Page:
Opinion: Push to Rename Military Bases is Misguided (Part I)

I am really concerned about our senior Military Officers. Up until the election of President Trump, I had a lot of respect for Flag Officers. Although there were one or two in my career that I didn’t particularly care for, there was only one who was flat out stupid (actually admitted to cheating on a Military Test…in front of the 2-Star and the 3-Star who were present to pin on her 1st (and only) star). By and large, all of these officers were smart…I mean really smart; Which is what bothers me about some of the statements I’ve been hearing from some of these Flag Officers.

The latest outrage is again from the Chairman of the Joint Chiefs of Staff, the Senior Military Officer in the United States. General Mark Milley stated to a congressional committee:

“The American Civil War … was an act of treason at the time against the Union, against the Stars and Stripes, against the U.S. Constitution — and those officers turned their backs on their oath.”

Read: Joint Chiefs Chairman Defies Trump on Bases Named After Confederate Traitors

Milley’s remarks were in response to Congressional questions about renaming some military bases , currently named for Confederate Officers. General Milley called the Confederate Generals ‘traitors,” and intimated that the base names had some ill effect on the moral of Black and other minority Soldiers. I’ll get to that aspect in another article.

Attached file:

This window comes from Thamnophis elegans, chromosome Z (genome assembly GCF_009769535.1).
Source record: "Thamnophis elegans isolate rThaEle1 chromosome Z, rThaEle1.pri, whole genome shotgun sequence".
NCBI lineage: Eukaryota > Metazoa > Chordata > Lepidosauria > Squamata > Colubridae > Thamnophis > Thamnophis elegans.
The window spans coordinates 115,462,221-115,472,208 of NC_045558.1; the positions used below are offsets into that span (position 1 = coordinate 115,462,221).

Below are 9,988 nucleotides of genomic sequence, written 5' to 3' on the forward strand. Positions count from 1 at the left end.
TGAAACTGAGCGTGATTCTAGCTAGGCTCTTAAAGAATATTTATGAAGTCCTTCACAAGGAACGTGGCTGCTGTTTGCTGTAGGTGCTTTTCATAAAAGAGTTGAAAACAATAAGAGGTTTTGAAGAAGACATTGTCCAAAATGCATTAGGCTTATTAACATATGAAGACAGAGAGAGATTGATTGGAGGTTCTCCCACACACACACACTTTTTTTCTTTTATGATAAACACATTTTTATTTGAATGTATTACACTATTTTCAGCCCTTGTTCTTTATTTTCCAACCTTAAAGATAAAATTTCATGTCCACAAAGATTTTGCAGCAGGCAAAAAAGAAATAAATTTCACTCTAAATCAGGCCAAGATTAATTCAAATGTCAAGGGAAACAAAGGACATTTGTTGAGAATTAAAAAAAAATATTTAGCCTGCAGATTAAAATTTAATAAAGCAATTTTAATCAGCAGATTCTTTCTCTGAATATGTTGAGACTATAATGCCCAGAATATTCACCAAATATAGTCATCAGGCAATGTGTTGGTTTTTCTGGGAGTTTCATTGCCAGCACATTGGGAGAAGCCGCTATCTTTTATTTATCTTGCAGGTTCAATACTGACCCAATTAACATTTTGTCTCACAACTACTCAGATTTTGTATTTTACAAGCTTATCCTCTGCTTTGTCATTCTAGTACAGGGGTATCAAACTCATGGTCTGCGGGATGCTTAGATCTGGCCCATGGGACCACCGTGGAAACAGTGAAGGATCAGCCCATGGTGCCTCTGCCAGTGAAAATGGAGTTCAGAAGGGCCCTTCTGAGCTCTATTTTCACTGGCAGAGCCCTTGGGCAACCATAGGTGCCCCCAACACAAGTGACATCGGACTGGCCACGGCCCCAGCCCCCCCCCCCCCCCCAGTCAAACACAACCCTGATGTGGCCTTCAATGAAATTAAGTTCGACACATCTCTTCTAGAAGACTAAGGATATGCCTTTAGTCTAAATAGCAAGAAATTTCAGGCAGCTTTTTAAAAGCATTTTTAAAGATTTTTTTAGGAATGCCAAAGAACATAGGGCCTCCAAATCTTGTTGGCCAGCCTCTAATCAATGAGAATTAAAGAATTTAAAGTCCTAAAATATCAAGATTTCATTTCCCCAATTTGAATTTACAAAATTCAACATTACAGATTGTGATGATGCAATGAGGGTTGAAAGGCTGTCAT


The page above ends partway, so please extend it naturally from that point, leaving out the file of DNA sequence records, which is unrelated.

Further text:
Let’s talk about his “traitors” accusation. General Milley is swinging after the bell on this one. He’s judging these officers by today’s standards. He’s accusing them of a crime that not even everyone in the North agreed they had committed.

What most Americans today keep ignoring, or more likely just don’t know, is that the states severally, were the focus and power back then. The Federal government was put in place as a servant of the people and the states, not the reverse. Most people in the mid 1800’s remembered that. They also understood that secession wasn’t the cut and dried thing that some today believe it is. General Milley should certainly understand that.

Even President Eisenhower, felt obligated to explain this to a citizen who had written to castigate him for keeping a picture of Robert E. Lee in the Oval Office writing in part:

I do not understand how any American can include Robert E. Lee as a person to be emulated, and why the President of the United States of America should do so is certainly beyond me.

The President responded also in part:

Dear Dr. Scott:

Respecting your August 1 inquiry calling attention to my often expressed admiration for General Robert E. Lee, I would say, first, that we need to understand that at the time of the War between the States the issue of secession had remained unresolved for more than 70 years. Men of probity, character, public standing and unquestioned loyalty, both North and South, had disagreed over this issue as a matter of principle from the day our Constitution was adopted….

Read both letters in their entirety here: Dwight D. Eisenhower in Defense of Robert E. Lee

I’m deeply disappointed that General Milley has decided to pander to the left on this issue. I’m even more disappointed that he did so with so little historical basis. He knows that Treason can only be against your own sovereign. The Confederate Officers legally resigned their commissions. They resigned and went home to their respective states, thus legally transferring their fealty. The United States was no longer their sovereign. President and former General of the Army, Eisenhower understood that this was still an issue of contention on both sides and certainly not grounds for an accusation of treason. I’ll take Ike’s view. After all—he’s actually won a war.

Mike Ford
Mike Ford, a retired Infantry Officer, writes on Military, Foreign Affairs and occasionally dabbles in Political and Economic matters. 
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